You can’t just all want to do training and development because I won’t be able to justify it to my audience.
The more and more we meet with directors, they ask us why their companies are not involved, but they have no idea of the struggle we have to get companies to buy in.
How do we re-educate people in the corporate world to appreciate art and culture. Is this the duty of government? Should they do the same like they’ve done with BEE? They might have to tell companies, like they did with BEE, that it is government policy for companies to support the arts.
A few years ago, JSE-listed Sekunjalo bought into your company. Has this made a difference; has it opened corporate doors?
It has made a difference from a corporate governance and administrative point of view. They have helped to open doors, but those doors get shut very quickly. They have got us to the top level of the corporate world. They have been with us now for about four years and we are hopeful that some corporates are coming back.
It has made a difference being part of a bigger corporate company. Otherwise we were always on our own.
Where it is appreciated amazingly is when I travel abroad. When you say you are part of Sekunjalo Investment Limited, people Google you and check you out quickly. All of a sudden it’s a whole different world, the way they treat you. The agents look at you differently because they see you are solid.
You seemed to have outgrown the Cape Town International Convention Centre. Do you have plans to move to another, bigger venue?
Yes, certainly we have outgrown the venue. There is no other venue in Cape Town unless we go the route of some of the other major jazz festivals, for instance the New Orleans Jazz and Heritage Festival which is held on a race course. They put up huge marquees and they have events in the open air. Of course, their weather is always great.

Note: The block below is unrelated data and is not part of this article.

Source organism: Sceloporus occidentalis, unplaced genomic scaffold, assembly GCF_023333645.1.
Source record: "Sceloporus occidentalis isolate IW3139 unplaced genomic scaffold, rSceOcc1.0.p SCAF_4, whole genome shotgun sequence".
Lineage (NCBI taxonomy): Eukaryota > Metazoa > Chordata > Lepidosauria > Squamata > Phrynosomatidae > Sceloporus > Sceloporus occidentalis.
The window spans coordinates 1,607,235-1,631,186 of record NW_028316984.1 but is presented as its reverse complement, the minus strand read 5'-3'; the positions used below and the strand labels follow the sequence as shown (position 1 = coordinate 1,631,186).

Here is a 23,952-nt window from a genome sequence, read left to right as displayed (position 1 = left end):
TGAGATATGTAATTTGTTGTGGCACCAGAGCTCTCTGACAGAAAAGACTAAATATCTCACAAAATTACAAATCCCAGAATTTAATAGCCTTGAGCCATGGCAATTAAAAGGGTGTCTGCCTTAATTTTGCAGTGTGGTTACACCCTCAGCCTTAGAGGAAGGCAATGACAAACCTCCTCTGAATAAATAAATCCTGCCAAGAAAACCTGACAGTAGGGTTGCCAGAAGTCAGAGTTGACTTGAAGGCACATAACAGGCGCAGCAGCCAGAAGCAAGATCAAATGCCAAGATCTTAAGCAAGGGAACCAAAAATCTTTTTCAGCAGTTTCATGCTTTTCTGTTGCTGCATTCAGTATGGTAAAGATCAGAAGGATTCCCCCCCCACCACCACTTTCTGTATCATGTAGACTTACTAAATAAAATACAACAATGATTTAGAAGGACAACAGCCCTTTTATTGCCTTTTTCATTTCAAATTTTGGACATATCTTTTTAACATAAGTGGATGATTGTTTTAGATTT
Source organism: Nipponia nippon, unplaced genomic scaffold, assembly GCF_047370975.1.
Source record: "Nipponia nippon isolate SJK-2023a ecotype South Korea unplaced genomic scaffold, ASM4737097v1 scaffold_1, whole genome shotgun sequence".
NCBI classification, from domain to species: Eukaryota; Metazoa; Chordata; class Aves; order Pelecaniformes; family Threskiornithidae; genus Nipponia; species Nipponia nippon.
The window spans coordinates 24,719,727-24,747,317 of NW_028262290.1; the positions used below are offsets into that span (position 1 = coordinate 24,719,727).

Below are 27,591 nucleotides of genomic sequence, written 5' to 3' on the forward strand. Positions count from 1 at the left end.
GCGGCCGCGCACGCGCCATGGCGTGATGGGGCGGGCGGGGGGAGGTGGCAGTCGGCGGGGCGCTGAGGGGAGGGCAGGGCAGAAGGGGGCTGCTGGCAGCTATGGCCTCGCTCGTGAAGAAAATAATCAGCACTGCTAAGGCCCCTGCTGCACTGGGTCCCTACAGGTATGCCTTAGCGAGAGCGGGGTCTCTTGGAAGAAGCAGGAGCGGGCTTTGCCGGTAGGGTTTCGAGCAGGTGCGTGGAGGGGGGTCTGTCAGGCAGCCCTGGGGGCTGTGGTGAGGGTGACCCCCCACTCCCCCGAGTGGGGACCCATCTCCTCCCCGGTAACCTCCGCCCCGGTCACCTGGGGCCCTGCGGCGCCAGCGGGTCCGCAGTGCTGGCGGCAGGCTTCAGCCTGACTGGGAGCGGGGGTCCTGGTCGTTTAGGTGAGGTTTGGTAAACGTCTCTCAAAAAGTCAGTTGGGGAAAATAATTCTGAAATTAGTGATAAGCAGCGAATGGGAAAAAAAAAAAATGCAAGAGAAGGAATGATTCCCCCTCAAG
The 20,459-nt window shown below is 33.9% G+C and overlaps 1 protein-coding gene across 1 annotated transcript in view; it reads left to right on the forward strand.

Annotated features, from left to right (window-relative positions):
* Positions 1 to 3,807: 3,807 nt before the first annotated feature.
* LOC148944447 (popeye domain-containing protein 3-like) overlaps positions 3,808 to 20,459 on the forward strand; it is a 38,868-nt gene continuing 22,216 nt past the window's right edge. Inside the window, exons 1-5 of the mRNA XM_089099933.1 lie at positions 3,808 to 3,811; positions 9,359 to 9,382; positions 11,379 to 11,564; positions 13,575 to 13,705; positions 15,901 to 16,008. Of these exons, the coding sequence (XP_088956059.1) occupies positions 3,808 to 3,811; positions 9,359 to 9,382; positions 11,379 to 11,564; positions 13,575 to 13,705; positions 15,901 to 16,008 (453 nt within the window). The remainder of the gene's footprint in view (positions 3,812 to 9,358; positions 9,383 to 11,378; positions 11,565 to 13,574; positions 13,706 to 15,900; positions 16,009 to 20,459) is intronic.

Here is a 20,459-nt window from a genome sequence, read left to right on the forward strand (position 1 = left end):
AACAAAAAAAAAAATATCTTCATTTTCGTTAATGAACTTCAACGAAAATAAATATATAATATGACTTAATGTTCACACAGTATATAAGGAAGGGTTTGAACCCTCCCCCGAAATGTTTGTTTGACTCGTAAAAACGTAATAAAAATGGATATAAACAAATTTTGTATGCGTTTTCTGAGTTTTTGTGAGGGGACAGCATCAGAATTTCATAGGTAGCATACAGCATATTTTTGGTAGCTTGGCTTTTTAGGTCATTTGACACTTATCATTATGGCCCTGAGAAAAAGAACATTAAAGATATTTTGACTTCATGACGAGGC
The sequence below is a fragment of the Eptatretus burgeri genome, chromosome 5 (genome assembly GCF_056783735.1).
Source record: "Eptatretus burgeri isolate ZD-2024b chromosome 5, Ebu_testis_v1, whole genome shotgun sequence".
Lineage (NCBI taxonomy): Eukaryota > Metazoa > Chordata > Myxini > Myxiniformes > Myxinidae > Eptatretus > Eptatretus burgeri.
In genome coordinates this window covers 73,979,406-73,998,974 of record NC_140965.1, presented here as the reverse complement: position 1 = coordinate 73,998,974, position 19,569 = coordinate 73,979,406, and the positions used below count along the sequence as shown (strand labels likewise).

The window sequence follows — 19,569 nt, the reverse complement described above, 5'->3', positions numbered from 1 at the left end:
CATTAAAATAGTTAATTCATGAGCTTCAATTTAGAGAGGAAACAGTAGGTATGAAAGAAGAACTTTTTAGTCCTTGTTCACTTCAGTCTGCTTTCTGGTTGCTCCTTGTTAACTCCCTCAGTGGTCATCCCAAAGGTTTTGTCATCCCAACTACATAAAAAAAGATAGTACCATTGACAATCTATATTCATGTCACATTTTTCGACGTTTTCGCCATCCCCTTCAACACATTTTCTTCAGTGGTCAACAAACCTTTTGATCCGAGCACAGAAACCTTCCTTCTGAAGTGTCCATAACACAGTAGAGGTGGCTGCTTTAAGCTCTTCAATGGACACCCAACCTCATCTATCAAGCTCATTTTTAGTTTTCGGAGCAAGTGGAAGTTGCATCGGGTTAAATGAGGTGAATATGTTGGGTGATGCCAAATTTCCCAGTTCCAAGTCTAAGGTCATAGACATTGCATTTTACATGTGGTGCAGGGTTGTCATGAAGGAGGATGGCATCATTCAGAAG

There is now a move to double the size of the convention centre, but this is only likely to be completed by 2016. It is a long time.
This year we sold out a month before. It’s crazy, it should not happen. I hope they move on the convention centre because that will really help us a lot.
Can you tell us about some of the other events you are doing outside Cape Town.For instance in Maputo, Angola, Durban and Port Elizabeth?
We are working in Port Elizabeth, my home town. It has been difficult working there but I eventually got it right to produce the Mandela Bay Music Festival. We launched it with George Benson and we are now looking at making it an annual event. It was very successful, we had 28,000 people in one day.
I’ve worked in Maputo for three years to produce the Moz Jazz Festival. Then we moved to Angola. Outside of our borders, we don’t really want to own real estate. We just want a management fee with a huge component of transfer of skills, so that we build up a skills base.
We worked with Fifa in Durban. I need to do a major event in Johannesburg and that is on the cards. I need to do at least four major events a year and then I can sit back, because our whole year would be covered. We are also talking to Botswana, Namibia and Tanzania.
The reason why we have to go out there and transfer skills – something South Africa always said they would do in terms of helping the continent – is so that you can create your own tour, your own festival circuit.
For instance, in June and July there are 10 major festivals in Europe and every year they get together and look at artists they can get jointly at reduced rates. Suddenly your costs are amortised and then you amortise your flights, and the artists love it.
When I speak to agents, they ask me when we are opening up Africa. They see it as an emerging market. The problem is that we don’t have expertise, we don’t have technical back-up. There are very specific technical riders and I’m not talking about painting rooms pink. We don’t get that, we never get that with our genre of artists, but it is the technical details that they want us to get right. We must have the right amps and back-up amps, the right drum kits. We must respect the musicians when they are at that level, because that is when they shine for the audience.